Philip Jamieson begins this book with a pastoral situation many of us have faced–someone sits across from us and confesses that they find themselves unable to forgive another person, because of the awful ways that person has offended. They want to observe Jesus words about “forgiving the trespasses of others” but they simply cannot.

What follows is an extended discussion of the nature of forgiveness. Jamieson considers the recent renewal of interest in forgiveness in modern psychology. There is much that is helpful, and even biblical, yet he believes, particularly in the separation of forgiveness from reconciliation, and the detachment of forgiveness from the work of Christ, these models of forgiveness fall short.

He also contends that part of our problem in people struggling both with being forgiven and extending forgiveness has to do with theories of the atonement that focus on sin’s guilt, to the exclusion of sin’s shame. Our downturned faces, and the inability to look into the faces of others contributes to this alienation both from God and others. Jamieson would not jettison the existing theories of the atonement but rather focuses on how it is that Christ both bears our shame and is victorious over it in the cross and the resurrection. This is the face of forgiveness, which he describes in this way:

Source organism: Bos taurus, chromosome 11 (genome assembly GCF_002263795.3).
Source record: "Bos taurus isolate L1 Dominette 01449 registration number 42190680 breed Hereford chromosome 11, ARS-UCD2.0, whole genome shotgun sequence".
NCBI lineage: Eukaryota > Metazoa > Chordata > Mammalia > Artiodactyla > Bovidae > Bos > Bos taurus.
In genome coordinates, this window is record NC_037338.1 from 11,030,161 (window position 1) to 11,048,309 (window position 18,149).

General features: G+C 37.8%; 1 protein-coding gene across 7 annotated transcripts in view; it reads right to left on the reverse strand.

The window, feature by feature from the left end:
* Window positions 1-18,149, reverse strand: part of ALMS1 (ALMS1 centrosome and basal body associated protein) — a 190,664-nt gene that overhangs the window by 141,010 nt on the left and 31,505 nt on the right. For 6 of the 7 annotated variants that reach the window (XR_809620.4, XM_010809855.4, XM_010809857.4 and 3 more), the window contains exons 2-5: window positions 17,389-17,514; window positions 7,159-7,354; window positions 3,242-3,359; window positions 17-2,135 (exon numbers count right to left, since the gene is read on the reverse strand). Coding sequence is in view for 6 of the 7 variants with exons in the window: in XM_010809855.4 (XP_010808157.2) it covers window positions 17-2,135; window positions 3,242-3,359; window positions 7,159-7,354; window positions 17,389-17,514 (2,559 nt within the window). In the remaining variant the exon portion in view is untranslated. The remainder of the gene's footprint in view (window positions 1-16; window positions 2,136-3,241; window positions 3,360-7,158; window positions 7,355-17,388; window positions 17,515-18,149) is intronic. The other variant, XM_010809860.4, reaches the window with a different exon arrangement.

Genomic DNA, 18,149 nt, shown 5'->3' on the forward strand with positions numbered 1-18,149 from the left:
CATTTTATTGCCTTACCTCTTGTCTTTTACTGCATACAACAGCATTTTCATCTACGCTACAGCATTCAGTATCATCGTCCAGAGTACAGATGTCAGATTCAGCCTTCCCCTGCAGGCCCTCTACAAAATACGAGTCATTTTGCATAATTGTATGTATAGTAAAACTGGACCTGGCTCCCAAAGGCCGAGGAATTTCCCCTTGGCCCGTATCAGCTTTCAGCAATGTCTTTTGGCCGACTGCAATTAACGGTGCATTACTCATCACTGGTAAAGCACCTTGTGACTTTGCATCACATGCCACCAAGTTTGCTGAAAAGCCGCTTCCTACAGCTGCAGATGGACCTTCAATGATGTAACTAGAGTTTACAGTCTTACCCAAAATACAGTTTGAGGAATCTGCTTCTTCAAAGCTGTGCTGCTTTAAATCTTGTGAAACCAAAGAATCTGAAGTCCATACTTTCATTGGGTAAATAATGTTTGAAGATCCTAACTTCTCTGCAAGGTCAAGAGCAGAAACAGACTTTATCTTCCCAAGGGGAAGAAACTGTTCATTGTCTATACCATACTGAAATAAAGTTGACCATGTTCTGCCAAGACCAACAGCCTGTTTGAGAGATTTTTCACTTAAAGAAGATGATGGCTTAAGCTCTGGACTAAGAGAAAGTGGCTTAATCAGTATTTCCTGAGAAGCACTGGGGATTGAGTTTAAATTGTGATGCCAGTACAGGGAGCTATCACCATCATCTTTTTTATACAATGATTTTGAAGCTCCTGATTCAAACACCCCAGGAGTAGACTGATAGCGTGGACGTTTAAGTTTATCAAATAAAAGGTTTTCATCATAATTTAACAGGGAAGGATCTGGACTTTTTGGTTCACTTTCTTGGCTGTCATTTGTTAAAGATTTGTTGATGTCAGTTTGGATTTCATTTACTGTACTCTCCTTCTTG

“In his last act, high and lifted up, Jesus–the man who fully reveals God, now fully revealed–joins sinful humanity in our downward gaze. Jesus dies in the posture of shame, embracing the world’s shame. ‘It is finished.’ The face, once set like a flint (Isaiah 50:7) on his way to Jerusalem, to this very death (Lk 9:51), now stares, unblinkingly downcast, bearing humanity’s shame. He joins all of us: solidarity with the shamed. But again, this face is different. For this face in its downward gaze is not looking away from his neighbors; he is looking at them. The last act of the dying Savior is to fix his gaze upon those who are in need of salvation. Our forgiveness has already been pronounced (Lk 23:34) and now the dying God provides the means to accept it. Karl Barth notes there is no other face like Jesus. Jesus’ is the face that will not look away. Jesus is the face that sees all and still loves all. Jesus’ face alone is the one that has power to forgive and to give us the healing power to accept that forgiveness” (p. 114).